Date of Award
Master of Arts
Theses & dissertations (Interdisciplinary)
Interdisciplinary Graduate Studies (Arts and Humanities)
The mass media continue to be a potent force that shape the way people understand important social issues, including those that relate to the status of women in society. This study analyzed how two national newspapers-the Washington Post and the New York Times-and two regional newspapers-the Minneapolis Star Tribune and the Des Moines Register-covered two feminist issues: abortion and the glass ceiling syndrome. As a theoretical foundation, it used a dimension of framing theory which predicts that national and regional newspapers will differ in terms of the frames they used to cover the two issues because of differences in several factors that influence how journalists discuss social topics, such as social norms and values, organizational pressures and constraints, pressures of interest groups, journalistic routines, and ideological or political orientations of journalists. The intensity of coverage, frames used, attitudes, and sources cited were compared over a five-year period (2000-2005). In general, this study found partial support for the tenets of framing theory in that the national and regional papers did not differ significantly in terms of the frames they used to cover the two issues. In terms of the sources cited, however, the national papers made more attributions to government officials and agencies, but the regional papers cited more advocacy group and citizen voices in their articles. The national papers also tended to be more positive toward the two feminist issues than the regional newspapers.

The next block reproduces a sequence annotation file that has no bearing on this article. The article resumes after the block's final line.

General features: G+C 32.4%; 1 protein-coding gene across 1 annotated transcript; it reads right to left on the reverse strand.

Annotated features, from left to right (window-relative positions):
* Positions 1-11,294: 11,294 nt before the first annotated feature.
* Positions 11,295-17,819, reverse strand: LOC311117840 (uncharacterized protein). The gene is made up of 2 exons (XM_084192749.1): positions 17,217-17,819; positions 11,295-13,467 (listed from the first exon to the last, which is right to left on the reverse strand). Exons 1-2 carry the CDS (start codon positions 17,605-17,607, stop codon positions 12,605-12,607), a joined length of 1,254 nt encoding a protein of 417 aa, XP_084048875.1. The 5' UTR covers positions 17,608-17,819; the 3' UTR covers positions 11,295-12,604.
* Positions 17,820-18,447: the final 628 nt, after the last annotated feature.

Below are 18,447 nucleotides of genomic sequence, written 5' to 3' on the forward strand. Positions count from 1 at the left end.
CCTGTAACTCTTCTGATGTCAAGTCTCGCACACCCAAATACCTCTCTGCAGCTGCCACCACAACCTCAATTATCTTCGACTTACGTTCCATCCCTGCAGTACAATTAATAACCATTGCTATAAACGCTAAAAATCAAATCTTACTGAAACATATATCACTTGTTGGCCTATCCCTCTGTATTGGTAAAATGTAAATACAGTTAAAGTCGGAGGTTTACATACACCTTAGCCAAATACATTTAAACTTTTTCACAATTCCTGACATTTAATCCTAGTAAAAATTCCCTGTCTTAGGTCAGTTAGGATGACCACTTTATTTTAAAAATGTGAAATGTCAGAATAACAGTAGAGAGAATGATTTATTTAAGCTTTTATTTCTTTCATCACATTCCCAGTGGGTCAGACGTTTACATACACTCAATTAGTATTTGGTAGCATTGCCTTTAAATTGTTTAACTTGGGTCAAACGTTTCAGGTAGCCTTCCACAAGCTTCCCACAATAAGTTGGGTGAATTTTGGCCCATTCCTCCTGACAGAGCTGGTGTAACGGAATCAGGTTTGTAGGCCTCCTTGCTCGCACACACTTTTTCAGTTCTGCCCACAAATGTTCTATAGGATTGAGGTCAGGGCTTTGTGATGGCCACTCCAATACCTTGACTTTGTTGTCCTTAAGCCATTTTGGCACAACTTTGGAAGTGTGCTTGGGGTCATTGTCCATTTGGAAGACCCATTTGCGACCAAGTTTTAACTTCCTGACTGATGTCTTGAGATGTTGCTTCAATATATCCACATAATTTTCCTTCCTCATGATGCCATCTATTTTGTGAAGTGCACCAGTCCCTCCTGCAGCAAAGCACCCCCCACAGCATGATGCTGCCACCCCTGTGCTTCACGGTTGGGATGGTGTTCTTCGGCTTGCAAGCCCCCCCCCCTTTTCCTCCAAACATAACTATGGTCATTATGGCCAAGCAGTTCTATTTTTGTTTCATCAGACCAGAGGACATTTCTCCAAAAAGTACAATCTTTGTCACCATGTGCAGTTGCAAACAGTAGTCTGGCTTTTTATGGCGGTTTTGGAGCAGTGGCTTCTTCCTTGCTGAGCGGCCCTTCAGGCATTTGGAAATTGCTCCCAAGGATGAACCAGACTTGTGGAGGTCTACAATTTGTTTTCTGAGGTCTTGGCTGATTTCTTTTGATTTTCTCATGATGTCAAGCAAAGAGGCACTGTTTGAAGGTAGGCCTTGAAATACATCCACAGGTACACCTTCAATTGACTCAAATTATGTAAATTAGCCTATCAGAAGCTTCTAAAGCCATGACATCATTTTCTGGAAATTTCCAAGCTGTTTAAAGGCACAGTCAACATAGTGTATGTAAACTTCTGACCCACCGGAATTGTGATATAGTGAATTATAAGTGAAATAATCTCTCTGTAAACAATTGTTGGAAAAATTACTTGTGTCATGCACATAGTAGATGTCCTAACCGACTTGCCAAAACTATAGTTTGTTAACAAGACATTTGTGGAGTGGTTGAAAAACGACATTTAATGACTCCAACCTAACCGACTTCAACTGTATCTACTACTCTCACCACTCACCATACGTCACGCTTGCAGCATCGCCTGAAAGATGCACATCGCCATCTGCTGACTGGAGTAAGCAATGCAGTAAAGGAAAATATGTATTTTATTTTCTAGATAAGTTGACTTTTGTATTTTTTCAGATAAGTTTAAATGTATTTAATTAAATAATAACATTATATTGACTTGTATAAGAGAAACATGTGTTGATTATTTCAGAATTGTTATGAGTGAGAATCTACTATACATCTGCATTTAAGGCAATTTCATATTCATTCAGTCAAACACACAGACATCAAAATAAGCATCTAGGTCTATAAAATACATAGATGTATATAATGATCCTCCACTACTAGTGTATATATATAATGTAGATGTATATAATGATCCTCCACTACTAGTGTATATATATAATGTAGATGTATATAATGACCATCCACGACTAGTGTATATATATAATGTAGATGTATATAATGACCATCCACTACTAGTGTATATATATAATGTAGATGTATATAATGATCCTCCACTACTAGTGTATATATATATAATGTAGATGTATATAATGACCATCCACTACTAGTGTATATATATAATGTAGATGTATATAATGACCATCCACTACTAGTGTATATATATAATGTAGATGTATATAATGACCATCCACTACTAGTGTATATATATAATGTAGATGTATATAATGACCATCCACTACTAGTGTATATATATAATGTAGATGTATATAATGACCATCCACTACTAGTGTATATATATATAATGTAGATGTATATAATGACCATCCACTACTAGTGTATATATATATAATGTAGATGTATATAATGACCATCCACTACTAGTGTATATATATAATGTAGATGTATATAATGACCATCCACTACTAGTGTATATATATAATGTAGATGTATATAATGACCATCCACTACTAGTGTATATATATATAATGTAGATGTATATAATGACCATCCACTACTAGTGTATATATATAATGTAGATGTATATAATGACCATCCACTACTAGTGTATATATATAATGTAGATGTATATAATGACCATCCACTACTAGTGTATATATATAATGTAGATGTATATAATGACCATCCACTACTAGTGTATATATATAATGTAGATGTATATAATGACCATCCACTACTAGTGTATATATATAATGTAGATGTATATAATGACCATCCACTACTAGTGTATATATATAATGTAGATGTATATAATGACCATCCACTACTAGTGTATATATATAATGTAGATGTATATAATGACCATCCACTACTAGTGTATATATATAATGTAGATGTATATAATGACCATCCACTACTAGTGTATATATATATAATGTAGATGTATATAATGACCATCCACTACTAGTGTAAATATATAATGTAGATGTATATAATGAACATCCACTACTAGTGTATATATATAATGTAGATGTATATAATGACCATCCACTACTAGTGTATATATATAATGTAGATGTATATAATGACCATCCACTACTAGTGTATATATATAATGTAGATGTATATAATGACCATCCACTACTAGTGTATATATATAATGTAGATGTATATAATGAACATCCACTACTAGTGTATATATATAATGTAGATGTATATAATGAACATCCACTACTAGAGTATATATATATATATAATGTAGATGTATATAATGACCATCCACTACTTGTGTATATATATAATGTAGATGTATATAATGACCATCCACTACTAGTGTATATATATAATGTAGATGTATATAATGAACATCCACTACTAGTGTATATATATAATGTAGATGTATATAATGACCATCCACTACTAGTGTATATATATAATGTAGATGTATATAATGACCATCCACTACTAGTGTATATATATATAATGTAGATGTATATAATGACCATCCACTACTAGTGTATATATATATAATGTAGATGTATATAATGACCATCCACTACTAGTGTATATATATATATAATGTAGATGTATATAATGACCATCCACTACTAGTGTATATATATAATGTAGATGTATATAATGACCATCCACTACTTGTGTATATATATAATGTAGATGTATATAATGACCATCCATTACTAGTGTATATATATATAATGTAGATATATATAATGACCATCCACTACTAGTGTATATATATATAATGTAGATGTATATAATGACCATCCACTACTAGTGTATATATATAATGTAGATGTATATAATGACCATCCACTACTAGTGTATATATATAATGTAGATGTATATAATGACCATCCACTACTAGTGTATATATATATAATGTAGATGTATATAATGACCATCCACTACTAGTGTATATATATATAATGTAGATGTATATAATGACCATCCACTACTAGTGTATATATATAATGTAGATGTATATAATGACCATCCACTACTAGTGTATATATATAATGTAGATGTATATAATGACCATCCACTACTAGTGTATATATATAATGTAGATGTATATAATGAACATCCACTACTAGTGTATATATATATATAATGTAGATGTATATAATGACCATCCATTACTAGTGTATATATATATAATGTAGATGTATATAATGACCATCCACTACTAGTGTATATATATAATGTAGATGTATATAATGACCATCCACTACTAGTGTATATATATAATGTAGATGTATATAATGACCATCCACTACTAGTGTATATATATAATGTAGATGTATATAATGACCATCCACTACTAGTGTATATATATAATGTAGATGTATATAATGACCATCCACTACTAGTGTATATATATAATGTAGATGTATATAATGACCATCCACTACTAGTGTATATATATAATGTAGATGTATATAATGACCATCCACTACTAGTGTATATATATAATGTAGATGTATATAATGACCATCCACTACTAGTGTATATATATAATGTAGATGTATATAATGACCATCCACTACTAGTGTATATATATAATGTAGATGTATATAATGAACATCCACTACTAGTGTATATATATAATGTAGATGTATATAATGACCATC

Morgan Louise Ginther
Ginther, Morgan Louise, "How national and regional U.S. newspapers framed abortion and the glass ceiling effect, 2000-2005" (2006). Retrospective Theses and Dissertations. 19405.